New research finds that the cerebellum, a large part of the human brain that scientists thought was primarily involved in motor control, may play a key role in reward-seeking and social behaviors. The findings may help inform future therapies for treating addiction.
New research suggests the brain’s cerebellum may explain addiction.
Recent research has hinted at the fact that, in addition to movement, the brain’s cerebellum may also help to control cognitive functions, such as language, learning, and attention.
Now, scientists at the Albert Einstein College of Medicine in Bronx, NY, suggest that this area could also regulate reward-processing and addiction.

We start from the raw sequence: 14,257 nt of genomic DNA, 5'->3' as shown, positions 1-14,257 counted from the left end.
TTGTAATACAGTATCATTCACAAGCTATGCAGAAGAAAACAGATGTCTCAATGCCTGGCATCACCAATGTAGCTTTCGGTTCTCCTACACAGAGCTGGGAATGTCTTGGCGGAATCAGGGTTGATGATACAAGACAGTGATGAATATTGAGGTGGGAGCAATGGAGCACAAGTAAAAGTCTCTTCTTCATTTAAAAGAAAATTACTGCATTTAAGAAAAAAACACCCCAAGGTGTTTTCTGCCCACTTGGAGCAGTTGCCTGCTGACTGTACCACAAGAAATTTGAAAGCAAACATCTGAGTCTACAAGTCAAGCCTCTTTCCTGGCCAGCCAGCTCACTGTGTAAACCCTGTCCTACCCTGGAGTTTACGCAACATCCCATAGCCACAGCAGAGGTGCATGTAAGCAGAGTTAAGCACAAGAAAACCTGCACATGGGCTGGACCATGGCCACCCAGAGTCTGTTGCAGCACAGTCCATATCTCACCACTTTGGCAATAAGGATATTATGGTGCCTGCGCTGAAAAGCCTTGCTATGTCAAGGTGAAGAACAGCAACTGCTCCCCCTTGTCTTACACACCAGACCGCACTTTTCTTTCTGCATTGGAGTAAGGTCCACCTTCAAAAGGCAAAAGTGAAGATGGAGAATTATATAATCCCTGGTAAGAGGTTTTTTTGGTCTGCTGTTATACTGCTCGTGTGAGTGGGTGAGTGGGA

Kamran Khodakhah, Ph.D., who is a professor and chair of the Dominick P. Purpura Department of Neuroscience at Einstein, led the new study. The scientists conducted the study in mice.
Prof. Khodakhah and his team published their results in the journal Science. Ilaria Carta, a doctoral researcher at Einstein, and Christopher Chen, Ph.D., are both first authors of the paper.